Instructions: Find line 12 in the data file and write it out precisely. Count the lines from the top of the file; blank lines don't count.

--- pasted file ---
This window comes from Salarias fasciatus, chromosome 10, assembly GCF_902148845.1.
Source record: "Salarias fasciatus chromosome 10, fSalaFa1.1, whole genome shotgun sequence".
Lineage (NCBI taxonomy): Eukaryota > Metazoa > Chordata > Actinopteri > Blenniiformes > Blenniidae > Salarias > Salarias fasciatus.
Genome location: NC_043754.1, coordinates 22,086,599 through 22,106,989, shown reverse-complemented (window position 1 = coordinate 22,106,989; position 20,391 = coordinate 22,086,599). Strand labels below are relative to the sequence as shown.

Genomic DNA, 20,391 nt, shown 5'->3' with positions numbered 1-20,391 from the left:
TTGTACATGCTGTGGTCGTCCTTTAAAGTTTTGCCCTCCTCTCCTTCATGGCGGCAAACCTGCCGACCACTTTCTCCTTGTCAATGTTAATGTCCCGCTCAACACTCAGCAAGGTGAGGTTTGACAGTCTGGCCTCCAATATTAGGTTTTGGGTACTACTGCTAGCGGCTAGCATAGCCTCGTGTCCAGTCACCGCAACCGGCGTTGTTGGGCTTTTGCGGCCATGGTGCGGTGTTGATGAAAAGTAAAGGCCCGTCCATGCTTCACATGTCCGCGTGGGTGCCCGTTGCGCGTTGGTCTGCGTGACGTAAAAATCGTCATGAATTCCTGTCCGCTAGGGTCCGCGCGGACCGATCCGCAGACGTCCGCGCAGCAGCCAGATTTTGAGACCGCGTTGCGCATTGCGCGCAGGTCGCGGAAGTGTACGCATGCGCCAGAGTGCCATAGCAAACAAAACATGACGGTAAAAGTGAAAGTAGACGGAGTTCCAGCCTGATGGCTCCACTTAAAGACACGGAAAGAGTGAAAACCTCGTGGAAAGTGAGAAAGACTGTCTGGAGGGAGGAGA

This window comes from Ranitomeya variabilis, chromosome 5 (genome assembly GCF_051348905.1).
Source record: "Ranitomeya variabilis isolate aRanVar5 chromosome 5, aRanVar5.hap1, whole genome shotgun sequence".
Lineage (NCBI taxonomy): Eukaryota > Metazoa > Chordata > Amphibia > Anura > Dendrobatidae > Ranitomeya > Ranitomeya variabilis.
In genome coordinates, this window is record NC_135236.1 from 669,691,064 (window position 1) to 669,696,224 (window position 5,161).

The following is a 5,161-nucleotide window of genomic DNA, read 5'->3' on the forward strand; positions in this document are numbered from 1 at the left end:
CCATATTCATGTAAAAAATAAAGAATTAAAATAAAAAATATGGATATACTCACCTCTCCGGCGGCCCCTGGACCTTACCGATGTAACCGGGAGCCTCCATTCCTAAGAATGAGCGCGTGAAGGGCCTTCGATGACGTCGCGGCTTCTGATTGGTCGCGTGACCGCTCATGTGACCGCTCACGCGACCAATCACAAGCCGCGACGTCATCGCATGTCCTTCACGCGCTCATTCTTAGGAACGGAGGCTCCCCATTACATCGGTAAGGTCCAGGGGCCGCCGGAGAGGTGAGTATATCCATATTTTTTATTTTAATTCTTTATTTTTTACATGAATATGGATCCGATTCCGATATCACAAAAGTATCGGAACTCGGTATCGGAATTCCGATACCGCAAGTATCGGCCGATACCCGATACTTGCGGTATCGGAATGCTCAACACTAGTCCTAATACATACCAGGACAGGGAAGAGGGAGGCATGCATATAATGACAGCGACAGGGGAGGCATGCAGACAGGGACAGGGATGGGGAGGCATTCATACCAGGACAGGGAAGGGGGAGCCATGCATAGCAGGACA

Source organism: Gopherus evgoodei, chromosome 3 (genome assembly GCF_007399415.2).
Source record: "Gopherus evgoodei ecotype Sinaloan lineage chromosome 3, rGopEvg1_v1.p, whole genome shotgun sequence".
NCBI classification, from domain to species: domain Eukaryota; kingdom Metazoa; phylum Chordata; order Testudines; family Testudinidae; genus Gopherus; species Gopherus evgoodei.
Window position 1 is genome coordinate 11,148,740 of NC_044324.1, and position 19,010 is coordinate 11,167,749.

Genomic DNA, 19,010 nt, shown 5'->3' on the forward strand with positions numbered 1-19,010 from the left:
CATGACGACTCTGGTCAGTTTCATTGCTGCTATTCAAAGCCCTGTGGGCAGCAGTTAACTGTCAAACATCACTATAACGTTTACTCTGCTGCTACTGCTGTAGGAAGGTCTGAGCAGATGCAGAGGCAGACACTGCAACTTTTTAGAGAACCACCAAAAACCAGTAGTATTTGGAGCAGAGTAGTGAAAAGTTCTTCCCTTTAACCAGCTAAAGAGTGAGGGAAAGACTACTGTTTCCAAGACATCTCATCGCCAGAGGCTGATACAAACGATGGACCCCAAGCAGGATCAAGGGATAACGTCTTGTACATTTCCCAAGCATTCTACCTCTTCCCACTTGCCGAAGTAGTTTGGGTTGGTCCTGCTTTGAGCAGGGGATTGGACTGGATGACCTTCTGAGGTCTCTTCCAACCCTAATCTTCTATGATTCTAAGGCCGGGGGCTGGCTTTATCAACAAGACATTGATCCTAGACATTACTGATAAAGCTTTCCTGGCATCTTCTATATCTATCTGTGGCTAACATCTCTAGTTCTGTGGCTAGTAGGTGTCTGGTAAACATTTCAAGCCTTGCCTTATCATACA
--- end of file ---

CCATATTCATGTAAAAAATAAAGAATTAAAATAAAAAATATGGATATACTCACCTCTCCGGCGGCCCCTGGACCTTACCGATGTAACCGGGAGCCTCCATTCCTAAGAATGAGCGCGTGAAGGGCCTTCGATGACGTCGCGGCTTCTGATTGGTCGCGTGACCGCTCATGTGACCGCTCACGCGACCAATCACAAGCCGCGACGTCATCGCATGTCCTTCACGCGCTCATTCTTAGGAACGGAGGCTCCCCATTACATCGGTAAGGTCCAGGGGCCGCCGGAGAGGTGAGTATATCCATATTTTTTATTTTAATTCTTTATTTTTTACATGAATATGGATCCGATTCCGATATCACAAAAGTATCGGAACTCGGTATCGGAATTCCGATACCGCAAGTATCGGCCGATACCCGATACTTGCGGTATCGGAATGCTCAACACTAGTCCTAATACATACCAGGACAGGGAAGAGGGAGGCATGCATATAATGACAGCGACAGGGGAGGCATGCAGACAGGGACAGGGATGGGGAGGCATTCATACCAGGACAGGGAAGGGGGAGCCATGCATAGCAGGACA